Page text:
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  • Writer's pictureThe San Juan Daily Star

UPR president opposes university reform bill, says it would jeopardize accreditation


University of Puerto Rico President Luis A. Ferrao Delgado said he opposes House Bill 1314 on the grounds that “several of the proposals contained in the legislation put at risk the funds and the accreditation of the UPR.”

By The Star Staff


University of Puerto Rico (UPR) President Luis A. Ferrao Delgado said Thursday that he opposes university reform legislation introduced by Speaker of the House of Representatives Rafael Hernández Montañez at the request of the Multisectoral Commission for University Reform (CMRU by its Spanish initials).


Ferrao said House Bill (HB) 1314 would put at risk the accreditation of the three UPR main campuses and eight institutional units because it does not provide the economic resources necessary for its execution.


“In the context of the criteria of the Middle States Commission on Higher Education [MSCHE], several of the proposals contained in the legislation put at risk the funds and the accreditation of the UPR that, in the month of June 2018, after an extensive process, the university was able to obtain for a term of eight years for the entire system,” Ferrao highlighted in a presentation before the House Education Committee.


Ferrao, accompanied by UPR Dean of Academic Affairs Sonia Balet Dalmau, pointed out to the committee that in particular, HB 1314 “does not comply with MSCHE standards six and seven.”


Both officials highlighted that the MSCHE is clear with its standards and the bill does not take into consideration that any substantial change to the university system must be governed by the policies and procedures established by the MSCHE for institutions.


“For example, on its informative website (MSCHE) explains the steps to follow when an institution wishes to make substantial changes in its structure,” Ferrao told the committee. “The Middle States classifies the change in the legal status or in the form of control of a university as a ‘substantive change’ and not only requires that it be previously reported, but that there is a prior visit by a team from accreditation and a payment in the amount of $18,500.”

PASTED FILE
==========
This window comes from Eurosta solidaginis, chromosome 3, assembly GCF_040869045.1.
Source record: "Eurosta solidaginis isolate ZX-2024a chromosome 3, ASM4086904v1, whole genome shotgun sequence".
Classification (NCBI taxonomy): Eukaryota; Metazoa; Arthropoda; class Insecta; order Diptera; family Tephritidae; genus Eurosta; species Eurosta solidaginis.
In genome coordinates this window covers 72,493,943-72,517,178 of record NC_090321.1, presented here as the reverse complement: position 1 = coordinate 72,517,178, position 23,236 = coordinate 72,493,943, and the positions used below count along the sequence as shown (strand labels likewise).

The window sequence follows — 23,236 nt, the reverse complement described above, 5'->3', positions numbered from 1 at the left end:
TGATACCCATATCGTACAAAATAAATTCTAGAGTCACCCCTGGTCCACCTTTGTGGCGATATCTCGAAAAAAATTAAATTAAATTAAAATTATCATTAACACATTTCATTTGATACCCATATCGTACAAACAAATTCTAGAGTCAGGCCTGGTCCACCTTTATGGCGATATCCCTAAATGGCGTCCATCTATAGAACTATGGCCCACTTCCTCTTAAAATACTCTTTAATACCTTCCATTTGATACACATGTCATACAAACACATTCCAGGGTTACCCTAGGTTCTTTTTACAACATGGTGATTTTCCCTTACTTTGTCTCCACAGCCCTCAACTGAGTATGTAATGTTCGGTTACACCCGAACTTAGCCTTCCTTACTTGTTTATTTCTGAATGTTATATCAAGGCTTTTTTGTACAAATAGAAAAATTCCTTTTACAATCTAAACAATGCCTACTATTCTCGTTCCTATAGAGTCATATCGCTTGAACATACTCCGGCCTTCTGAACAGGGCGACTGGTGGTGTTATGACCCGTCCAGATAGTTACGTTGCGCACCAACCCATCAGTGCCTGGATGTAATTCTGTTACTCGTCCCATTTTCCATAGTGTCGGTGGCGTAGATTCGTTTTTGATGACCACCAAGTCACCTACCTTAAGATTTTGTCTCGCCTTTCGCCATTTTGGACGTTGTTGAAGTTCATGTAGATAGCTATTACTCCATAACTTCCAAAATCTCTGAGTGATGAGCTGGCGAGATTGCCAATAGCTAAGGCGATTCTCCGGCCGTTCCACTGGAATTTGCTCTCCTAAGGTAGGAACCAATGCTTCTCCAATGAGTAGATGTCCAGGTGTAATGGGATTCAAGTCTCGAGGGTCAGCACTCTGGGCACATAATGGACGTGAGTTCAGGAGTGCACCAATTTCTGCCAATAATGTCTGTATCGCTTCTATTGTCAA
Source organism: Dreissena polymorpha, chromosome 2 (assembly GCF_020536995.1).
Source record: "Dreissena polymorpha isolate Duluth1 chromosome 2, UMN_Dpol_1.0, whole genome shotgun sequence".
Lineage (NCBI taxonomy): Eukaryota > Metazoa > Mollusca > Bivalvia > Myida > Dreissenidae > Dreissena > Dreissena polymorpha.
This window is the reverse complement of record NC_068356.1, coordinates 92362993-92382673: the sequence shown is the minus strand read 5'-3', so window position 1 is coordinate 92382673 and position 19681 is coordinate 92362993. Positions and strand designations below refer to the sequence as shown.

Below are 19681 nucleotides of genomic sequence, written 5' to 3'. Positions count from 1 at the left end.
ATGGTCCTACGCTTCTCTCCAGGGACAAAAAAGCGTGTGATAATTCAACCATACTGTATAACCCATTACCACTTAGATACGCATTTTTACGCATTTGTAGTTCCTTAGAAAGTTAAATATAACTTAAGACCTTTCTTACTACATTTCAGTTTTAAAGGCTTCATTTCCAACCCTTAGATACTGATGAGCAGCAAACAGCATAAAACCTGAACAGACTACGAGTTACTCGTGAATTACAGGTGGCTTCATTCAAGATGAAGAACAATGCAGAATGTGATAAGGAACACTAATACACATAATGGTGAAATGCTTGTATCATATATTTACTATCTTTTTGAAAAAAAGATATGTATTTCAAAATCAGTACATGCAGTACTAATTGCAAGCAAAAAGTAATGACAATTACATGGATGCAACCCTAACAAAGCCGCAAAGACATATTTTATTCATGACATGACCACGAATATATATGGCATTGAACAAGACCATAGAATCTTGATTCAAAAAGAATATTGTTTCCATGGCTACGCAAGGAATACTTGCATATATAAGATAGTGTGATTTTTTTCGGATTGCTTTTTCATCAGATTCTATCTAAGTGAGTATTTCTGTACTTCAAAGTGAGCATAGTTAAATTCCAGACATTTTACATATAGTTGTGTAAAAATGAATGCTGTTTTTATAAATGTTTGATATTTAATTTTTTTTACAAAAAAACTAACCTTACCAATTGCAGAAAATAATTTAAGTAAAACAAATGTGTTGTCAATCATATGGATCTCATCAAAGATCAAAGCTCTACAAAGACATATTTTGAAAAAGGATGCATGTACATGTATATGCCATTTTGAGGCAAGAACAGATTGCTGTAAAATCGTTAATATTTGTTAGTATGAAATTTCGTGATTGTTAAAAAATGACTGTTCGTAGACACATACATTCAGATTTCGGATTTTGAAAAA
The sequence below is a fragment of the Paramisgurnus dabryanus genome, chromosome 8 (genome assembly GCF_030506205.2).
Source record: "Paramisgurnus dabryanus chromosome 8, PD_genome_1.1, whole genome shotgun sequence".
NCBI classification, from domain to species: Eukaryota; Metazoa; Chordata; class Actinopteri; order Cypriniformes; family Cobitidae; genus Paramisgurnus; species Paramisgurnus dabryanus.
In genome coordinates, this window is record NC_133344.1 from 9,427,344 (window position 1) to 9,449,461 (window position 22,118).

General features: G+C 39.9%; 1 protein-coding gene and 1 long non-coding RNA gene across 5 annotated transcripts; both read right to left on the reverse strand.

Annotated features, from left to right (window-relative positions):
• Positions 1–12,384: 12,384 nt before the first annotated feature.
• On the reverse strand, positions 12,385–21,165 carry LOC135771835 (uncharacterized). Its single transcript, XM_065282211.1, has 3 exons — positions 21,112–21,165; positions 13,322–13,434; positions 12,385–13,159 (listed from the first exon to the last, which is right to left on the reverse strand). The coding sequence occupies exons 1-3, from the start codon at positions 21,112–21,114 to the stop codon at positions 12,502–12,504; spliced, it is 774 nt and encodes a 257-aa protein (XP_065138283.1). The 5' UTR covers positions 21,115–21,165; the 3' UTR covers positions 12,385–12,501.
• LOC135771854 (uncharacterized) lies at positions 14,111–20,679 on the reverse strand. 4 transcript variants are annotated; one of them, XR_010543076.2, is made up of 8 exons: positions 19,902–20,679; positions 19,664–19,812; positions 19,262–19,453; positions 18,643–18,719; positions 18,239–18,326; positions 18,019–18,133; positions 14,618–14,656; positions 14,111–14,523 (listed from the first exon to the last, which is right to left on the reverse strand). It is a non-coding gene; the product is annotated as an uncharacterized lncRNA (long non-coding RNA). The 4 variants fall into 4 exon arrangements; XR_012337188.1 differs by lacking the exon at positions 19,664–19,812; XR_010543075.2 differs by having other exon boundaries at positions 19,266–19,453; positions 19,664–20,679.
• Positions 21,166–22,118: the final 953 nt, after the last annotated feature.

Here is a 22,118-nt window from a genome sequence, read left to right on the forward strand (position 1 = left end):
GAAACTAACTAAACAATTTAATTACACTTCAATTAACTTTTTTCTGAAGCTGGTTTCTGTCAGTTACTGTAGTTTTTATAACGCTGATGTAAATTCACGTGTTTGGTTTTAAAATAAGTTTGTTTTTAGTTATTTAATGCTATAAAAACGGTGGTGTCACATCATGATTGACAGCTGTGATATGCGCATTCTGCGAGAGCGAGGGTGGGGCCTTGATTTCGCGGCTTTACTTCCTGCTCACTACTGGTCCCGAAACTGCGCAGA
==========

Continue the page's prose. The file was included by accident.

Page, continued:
Balet warned that if the bill is approved, it would imply a legal change in the management structure of UPR and “by not having followed the indications established by the MSCHE, the accreditation that the institution has defended with so much effort could be put at risk.”


The officials also warned that the bill would leave the UPR president devoid of autonomy to develop and implement institutional plans and select personnel, among other functions for which any authorization from the university’s governing board would be required, “which also puts at risk the accreditation,” Ferrao said.


Ferrao in his deposition also highlighted that he “would support any university reform bill that brings more funds to the UPR and strengthens university autonomy.”


“That bill is not 1314,” he said.


However, UPR Mayagüez Prof. Juan Carlos Martínez Cruzado, UPR Río PIedras Physical Sciences Prof. Ethel Ríos Orlandi, and the student representative of the UPR Medical Sciences Campus, Yesenia Acevedo Rivera, supported the legislation. The three are members of the CMRU.


“In an attempt to discredit the work of the CMRU and the university community, UPR’s upper management has alleged that if House Bill 1314 is approved, the accreditation of the UPR units by the MSCHE would be jeopardized,” they said in a statement. “The CMRU carried out a detailed study of the different requirements of this agency and found that, far from endangering the accreditations by the MSCHE, the measure under discussion substantially strengthens the capacity of the UPR to meet the accrediting entity’s expectations and requirements.”


Martínez Cruzado dismissed Ferrao’s assertions about the governance structure. He said HB 1314 establishes a clearly articulated and transparent governance structure that describes the roles, responsibilities and the necessary accountability by a university council, the university board, the president, the chancellors, the academic senates, administrative boards, deanships and the department or program directorates.


“The priorities that the upper management of the UPR have shown with their actions are worrisome,” the CMRU representatives said, “when they have dedicated much more time and effort to opposing the consideration of House Bill 1314 by the House of Representatives of Puerto Rico, instead of advocating for the allocation of a stable and robust budget that allows UPR to fully fulfill its mission and future development.”

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